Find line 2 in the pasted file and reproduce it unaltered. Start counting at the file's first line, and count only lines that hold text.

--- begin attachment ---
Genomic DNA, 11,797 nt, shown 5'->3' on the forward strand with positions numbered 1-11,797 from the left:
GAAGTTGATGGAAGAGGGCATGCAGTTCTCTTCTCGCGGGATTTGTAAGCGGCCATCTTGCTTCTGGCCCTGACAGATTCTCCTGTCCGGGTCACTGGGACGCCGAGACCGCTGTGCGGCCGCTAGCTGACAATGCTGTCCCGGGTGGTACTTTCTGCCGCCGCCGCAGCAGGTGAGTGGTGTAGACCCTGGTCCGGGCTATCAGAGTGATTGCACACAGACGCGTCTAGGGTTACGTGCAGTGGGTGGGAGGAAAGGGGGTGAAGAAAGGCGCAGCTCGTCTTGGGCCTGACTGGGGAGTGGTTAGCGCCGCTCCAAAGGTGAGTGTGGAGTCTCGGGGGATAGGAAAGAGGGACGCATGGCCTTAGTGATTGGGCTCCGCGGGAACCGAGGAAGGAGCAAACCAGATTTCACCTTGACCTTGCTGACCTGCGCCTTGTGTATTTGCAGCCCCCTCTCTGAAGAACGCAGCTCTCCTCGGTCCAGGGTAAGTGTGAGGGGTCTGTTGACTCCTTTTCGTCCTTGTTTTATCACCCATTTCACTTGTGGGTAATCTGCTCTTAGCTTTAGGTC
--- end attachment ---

GAAGTTGATGGAAGAGGGCATGCAGTTCTCTTCTCGCGGGATTTGTAAGCGGCCATCTTGCTTCTGGCCCTGACAGATTCTCCTGTCCGGGTCACTGGGACGCCGAGACCGCTGTGCGGCCGCTAGCTGACAATGCTGTCCCGGGTGGTACTTTCTGCCGCCGCCGCAGCAGGTGAGTGGTGTAGACCCTGGTCCGGGCTATCAGAGTGATTGCACACAGACGCGTCTAGGGTTACGTGCAGTGGGTGGGAGGAAAGGGGGTGAAGAAAGGCGCAGCTCGTCTTGGGCCTGACTGGGGAGTGGTTAGCGCCGCTCCAAAGGTGAGTGTGGAGTCTCGGGGGATAGGAAAGAGGGACGCATGGCCTTAGTGATTGGGCTCCGCGGGAACCGAGGAAGGAGCAAACCAGATTTCACCTTGACCTTGCTGACCTGCGCCTTGTGTATTTGCAGCCCCCTCTCTGAAGAACGCAGCTCTCCTCGGTCCAGGGTAAGTGTGAGGGGTCTGTTGACTCCTTTTCGTCCTTGTTTTATCACCCATTTCACTTGTGGGTAATCTGCTCTTAGCTTTAGGTC